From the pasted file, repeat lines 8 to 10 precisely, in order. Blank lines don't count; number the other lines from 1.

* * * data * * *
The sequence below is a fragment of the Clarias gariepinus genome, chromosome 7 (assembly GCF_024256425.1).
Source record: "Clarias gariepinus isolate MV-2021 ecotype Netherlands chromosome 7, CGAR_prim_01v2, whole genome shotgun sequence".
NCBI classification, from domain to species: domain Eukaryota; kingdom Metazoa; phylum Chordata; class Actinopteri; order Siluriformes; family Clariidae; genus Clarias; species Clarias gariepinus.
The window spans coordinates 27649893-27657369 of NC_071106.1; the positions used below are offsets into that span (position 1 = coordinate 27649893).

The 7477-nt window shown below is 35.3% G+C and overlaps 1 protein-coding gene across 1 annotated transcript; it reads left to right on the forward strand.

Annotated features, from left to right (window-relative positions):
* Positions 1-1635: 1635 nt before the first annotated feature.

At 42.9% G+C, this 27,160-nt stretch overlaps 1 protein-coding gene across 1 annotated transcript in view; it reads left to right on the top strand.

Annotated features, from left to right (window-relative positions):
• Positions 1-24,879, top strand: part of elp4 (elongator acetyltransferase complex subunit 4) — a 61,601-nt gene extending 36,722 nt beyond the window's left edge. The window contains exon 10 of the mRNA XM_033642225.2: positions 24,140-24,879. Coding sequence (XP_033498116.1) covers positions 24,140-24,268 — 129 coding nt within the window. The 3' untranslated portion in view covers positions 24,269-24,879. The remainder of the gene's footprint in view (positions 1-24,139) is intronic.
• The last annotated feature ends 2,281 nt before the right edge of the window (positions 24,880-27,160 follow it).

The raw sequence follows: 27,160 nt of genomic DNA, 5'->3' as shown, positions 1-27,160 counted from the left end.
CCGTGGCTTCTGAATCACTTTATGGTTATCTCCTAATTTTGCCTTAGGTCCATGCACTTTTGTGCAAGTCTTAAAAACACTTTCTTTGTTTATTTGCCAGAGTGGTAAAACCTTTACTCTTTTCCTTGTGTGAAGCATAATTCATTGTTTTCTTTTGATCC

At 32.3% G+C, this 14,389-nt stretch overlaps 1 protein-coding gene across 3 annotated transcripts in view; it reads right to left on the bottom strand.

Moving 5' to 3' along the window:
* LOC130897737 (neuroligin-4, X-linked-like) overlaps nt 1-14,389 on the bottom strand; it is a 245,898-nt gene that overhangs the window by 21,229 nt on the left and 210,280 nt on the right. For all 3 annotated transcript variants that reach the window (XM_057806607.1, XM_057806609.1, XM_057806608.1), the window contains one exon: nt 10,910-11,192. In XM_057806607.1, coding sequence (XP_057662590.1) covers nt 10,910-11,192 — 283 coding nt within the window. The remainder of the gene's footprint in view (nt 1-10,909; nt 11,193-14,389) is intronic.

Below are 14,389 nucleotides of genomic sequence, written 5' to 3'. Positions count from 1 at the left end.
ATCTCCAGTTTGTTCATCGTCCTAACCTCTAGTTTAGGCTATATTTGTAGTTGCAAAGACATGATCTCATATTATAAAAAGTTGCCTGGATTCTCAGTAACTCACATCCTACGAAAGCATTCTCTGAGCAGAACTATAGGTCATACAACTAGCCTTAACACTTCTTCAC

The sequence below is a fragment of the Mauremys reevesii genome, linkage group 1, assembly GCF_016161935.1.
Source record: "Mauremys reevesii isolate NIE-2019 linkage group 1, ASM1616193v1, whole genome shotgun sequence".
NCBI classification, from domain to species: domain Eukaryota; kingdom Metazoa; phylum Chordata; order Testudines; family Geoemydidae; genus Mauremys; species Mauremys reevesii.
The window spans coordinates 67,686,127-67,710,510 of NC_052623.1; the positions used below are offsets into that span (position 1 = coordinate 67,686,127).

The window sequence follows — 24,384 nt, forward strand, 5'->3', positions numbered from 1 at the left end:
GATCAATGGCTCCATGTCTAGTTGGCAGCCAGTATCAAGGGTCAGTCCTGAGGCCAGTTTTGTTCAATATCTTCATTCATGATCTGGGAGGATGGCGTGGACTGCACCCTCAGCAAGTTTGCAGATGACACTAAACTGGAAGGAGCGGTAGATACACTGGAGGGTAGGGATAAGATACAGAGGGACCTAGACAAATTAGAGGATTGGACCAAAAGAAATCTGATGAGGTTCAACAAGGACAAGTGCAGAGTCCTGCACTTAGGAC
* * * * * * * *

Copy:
At 42.9% G+C, this 27,160-nt stretch overlaps 1 protein-coding gene across 1 annotated transcript in view; it reads left to right on the top strand.

Annotated features, from left to right (window-relative positions):
• Positions 1-24,879, top strand: part of elp4 (elongator acetyltransferase complex subunit 4) — a 61,601-nt gene extending 36,722 nt beyond the window's left edge. The window contains exon 10 of the mRNA XM_033642225.2: positions 24,140-24,879. Coding sequence (XP_033498116.1) covers positions 24,140-24,268 — 129 coding nt within the window. The 3' untranslated portion in view covers positions 24,269-24,879. The remainder of the gene's footprint in view (positions 1-24,139) is intronic.